While nearing the entrance area of the stadium it was clear that there was much work yet to be done, or at least "those last finishing touches". I observed the above worker welding what appeared to be a support wall. The administrative office was filled with curious journalist like myself wanting to get a closer look at this surreal creature. I spoke briefly with the stadium's press director and obtained approval to access the entire area of the stadium including it's interior.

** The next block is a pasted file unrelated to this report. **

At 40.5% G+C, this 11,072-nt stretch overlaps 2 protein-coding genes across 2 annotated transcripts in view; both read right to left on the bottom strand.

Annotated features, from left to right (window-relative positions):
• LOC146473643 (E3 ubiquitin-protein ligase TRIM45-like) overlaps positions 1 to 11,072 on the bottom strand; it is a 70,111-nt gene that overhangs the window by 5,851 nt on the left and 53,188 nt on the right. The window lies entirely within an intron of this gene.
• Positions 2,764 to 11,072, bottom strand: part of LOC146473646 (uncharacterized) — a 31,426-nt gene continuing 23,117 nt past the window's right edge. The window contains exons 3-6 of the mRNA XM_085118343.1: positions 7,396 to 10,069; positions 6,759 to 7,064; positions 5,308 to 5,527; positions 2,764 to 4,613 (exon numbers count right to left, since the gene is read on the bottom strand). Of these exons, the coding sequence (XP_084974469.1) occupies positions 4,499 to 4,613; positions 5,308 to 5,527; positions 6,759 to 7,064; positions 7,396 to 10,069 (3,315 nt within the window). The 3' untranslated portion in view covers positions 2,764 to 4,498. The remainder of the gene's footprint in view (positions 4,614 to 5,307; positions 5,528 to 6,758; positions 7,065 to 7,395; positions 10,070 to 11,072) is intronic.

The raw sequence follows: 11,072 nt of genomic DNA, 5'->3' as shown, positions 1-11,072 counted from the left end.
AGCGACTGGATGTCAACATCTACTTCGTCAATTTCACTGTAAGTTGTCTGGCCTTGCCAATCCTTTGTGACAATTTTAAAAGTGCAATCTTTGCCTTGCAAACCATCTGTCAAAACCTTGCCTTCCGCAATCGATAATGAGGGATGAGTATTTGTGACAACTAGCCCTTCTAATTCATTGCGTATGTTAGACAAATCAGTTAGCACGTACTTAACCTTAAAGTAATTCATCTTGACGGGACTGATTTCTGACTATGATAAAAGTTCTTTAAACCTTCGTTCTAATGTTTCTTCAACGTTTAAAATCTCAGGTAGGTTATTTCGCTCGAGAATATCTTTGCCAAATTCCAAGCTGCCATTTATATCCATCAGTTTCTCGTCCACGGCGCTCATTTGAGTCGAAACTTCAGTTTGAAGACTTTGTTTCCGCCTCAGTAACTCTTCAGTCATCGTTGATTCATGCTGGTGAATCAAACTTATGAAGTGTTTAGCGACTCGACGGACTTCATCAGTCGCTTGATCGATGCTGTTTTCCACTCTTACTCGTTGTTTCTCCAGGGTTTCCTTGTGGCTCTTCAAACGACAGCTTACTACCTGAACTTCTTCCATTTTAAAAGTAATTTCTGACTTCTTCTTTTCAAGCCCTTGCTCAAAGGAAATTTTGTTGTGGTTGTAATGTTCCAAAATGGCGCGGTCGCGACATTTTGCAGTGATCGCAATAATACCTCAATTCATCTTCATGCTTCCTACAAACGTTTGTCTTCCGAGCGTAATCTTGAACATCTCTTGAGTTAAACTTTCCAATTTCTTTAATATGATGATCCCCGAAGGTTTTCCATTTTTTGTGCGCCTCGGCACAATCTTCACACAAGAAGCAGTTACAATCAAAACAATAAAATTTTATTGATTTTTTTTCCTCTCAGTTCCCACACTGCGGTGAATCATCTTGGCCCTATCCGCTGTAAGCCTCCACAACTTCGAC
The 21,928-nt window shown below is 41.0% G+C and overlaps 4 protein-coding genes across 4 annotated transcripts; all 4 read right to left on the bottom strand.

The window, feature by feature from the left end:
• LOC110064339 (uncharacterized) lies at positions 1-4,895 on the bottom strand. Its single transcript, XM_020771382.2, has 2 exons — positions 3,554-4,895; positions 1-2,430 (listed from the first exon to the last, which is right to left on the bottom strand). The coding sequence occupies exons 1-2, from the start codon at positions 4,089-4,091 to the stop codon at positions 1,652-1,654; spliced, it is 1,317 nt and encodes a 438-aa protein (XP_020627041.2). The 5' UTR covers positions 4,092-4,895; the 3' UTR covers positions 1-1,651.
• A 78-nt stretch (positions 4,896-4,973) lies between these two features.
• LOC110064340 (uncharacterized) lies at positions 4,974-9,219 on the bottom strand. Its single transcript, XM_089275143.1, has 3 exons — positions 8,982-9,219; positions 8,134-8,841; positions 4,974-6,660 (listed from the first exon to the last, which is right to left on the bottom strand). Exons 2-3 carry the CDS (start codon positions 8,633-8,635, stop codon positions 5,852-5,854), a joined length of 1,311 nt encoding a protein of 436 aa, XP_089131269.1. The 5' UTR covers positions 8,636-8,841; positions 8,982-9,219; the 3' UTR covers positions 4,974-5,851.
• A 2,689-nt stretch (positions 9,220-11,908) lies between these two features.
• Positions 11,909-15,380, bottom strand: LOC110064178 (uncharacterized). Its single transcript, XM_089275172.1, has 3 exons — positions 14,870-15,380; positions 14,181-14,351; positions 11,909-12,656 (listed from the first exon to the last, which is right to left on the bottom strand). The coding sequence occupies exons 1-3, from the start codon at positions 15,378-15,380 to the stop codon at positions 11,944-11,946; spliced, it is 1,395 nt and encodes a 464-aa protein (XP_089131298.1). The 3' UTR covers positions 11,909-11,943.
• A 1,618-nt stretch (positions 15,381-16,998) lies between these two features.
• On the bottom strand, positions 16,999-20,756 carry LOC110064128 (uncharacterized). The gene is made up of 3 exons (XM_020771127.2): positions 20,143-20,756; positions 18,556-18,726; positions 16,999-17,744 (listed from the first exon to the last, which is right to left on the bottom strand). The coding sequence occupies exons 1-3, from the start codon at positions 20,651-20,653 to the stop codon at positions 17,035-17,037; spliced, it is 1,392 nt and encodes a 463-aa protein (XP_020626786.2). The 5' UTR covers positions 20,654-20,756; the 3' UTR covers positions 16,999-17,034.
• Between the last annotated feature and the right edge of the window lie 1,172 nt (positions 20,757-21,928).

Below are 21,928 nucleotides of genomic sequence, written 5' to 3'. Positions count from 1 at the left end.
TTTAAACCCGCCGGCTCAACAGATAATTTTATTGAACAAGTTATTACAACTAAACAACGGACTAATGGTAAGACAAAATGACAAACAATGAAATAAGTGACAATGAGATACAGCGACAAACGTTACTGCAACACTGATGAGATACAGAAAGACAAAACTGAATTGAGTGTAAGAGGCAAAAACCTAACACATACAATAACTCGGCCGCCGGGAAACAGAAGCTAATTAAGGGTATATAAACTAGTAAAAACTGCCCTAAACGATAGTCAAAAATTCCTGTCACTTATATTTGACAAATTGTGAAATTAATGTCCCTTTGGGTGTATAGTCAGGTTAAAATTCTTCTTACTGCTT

As our publication "La Cancha" focuses on the playing surfaces of World Cup and other such events, the grass playing surface was the first thing I inspected.. In just a few days, the stadium and it's pitch would be inaugurated with a match between Spain and France. I wondered if the grass would be tall, or cut short to accomadate a fast paced match.?. What type of irrigation system would be used in the event of rain. And lastly, had the grass already turned brown and ugly as was a was widely the rumor throughout Paris. One Parisian had informed me that prior to the stadium's construction, the land upon which it was built was a dumping site for various types of waste materials. When the stadium was being built, a new grass surface was merely installed over the buried waste. The new grass surface was grown several miles away in a village named Bourlon Marlottte near Fontainbleau. 9,600 slabs of grass were installed piece by piece over a ten day period. Each of the slabs of grass weighing in at 220 pounds was grown using a variety of grasses. This is usually done to produce a grass which is durable enough to withstand the rigors of world class level play. Costing over one million dollars the turf was designed to be as asthetically beautiful as the structure itself. But then (according to the locals ) something unexpected occurred. The grass began to turn brown. The locals believed that emanations rising from waste still buried below was creating havoc on the beautiful transplanted green grass. Thus, the money spent was considered by many to be a waste. The pitch reportedly looked terrible.